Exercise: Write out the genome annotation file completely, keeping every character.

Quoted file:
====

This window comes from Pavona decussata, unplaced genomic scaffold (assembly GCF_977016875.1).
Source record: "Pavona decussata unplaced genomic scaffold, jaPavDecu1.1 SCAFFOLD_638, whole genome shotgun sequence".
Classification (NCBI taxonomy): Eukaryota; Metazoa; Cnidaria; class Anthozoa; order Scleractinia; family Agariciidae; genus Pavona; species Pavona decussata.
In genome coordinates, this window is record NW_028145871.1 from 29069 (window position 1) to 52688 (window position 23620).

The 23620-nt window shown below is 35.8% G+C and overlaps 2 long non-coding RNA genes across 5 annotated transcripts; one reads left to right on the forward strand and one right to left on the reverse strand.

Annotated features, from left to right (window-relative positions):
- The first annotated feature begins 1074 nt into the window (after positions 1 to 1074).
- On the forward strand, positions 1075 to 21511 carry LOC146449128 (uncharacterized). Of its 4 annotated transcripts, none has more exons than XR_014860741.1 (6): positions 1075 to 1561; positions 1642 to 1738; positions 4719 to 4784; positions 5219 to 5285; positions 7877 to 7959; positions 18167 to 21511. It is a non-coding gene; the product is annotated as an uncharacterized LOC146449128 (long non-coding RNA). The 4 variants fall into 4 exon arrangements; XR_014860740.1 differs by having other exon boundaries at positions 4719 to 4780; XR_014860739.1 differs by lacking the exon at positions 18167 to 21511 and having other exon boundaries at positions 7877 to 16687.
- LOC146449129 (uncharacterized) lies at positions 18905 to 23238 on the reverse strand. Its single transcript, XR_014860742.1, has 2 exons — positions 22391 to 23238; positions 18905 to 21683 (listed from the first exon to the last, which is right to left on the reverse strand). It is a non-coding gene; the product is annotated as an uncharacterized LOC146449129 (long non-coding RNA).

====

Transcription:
This window comes from Pavona decussata, unplaced genomic scaffold (assembly GCF_977016875.1).
Source record: "Pavona decussata unplaced genomic scaffold, jaPavDecu1.1 SCAFFOLD_638, whole genome shotgun sequence".
Classification (NCBI taxonomy): Eukaryota; Metazoa; Cnidaria; class Anthozoa; order Scleractinia; family Agariciidae; genus Pavona; species Pavona decussata.
In genome coordinates, this window is record NW_028145871.1 from 29069 (window position 1) to 52688 (window position 23620).

The 23620-nt window shown below is 35.8% G+C and overlaps 2 long non-coding RNA genes across 5 annotated transcripts; one reads left to right on the forward strand and one right to left on the reverse strand.

Annotated features, from left to right (window-relative positions):
- The first annotated feature begins 1074 nt into the window (after positions 1 to 1074).
- On the forward strand, positions 1075 to 21511 carry LOC146449128 (uncharacterized). Of its 4 annotated transcripts, none has more exons than XR_014860741.1 (6): positions 1075 to 1561; positions 1642 to 1738; positions 4719 to 4784; positions 5219 to 5285; positions 7877 to 7959; positions 18167 to 21511. It is a non-coding gene; the product is annotated as an uncharacterized LOC146449128 (long non-coding RNA). The 4 variants fall into 4 exon arrangements; XR_014860740.1 differs by having other exon boundaries at positions 4719 to 4780; XR_014860739.1 differs by lacking the exon at positions 18167 to 21511 and having other exon boundaries at positions 7877 to 16687.
- LOC146449129 (uncharacterized) lies at positions 18905 to 23238 on the reverse strand. Its single transcript, XR_014860742.1, has 2 exons — positions 22391 to 23238; positions 18905 to 21683 (listed from the first exon to the last, which is right to left on the reverse strand). It is a non-coding gene; the product is annotated as an uncharacterized LOC146449129 (long non-coding RNA).